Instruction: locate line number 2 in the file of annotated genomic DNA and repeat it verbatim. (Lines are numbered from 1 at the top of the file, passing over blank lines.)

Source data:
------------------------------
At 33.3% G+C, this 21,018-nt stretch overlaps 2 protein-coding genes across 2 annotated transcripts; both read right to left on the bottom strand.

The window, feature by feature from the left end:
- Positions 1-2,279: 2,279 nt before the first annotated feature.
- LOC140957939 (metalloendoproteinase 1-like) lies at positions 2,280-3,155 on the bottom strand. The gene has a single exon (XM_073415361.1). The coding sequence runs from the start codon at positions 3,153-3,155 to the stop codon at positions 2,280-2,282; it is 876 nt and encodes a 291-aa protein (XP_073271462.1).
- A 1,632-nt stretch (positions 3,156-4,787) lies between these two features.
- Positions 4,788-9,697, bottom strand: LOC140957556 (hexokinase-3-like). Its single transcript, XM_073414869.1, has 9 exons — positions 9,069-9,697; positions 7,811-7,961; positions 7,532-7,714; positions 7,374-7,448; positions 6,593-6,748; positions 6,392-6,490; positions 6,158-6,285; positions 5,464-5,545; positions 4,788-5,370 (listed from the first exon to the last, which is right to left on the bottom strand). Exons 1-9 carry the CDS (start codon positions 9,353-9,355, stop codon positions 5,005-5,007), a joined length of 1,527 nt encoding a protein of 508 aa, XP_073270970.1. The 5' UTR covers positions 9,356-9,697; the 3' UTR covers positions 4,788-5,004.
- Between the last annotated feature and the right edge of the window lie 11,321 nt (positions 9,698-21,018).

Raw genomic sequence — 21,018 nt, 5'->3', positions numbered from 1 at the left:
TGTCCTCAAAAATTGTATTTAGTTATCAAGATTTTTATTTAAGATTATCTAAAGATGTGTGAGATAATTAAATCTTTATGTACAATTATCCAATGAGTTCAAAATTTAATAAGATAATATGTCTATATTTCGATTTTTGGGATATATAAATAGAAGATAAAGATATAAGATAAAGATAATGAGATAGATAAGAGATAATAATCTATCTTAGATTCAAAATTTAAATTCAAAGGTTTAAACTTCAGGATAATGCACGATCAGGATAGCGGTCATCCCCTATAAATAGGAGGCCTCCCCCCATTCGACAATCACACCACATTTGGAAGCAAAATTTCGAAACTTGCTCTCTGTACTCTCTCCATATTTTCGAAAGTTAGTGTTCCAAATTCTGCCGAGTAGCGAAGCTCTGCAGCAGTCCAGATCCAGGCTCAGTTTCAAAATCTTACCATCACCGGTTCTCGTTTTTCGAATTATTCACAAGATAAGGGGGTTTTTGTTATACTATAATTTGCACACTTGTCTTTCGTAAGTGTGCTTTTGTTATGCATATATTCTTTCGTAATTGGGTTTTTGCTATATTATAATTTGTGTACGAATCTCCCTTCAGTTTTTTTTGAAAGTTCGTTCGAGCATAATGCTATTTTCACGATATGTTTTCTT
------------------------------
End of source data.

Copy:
The window, feature by feature from the left end: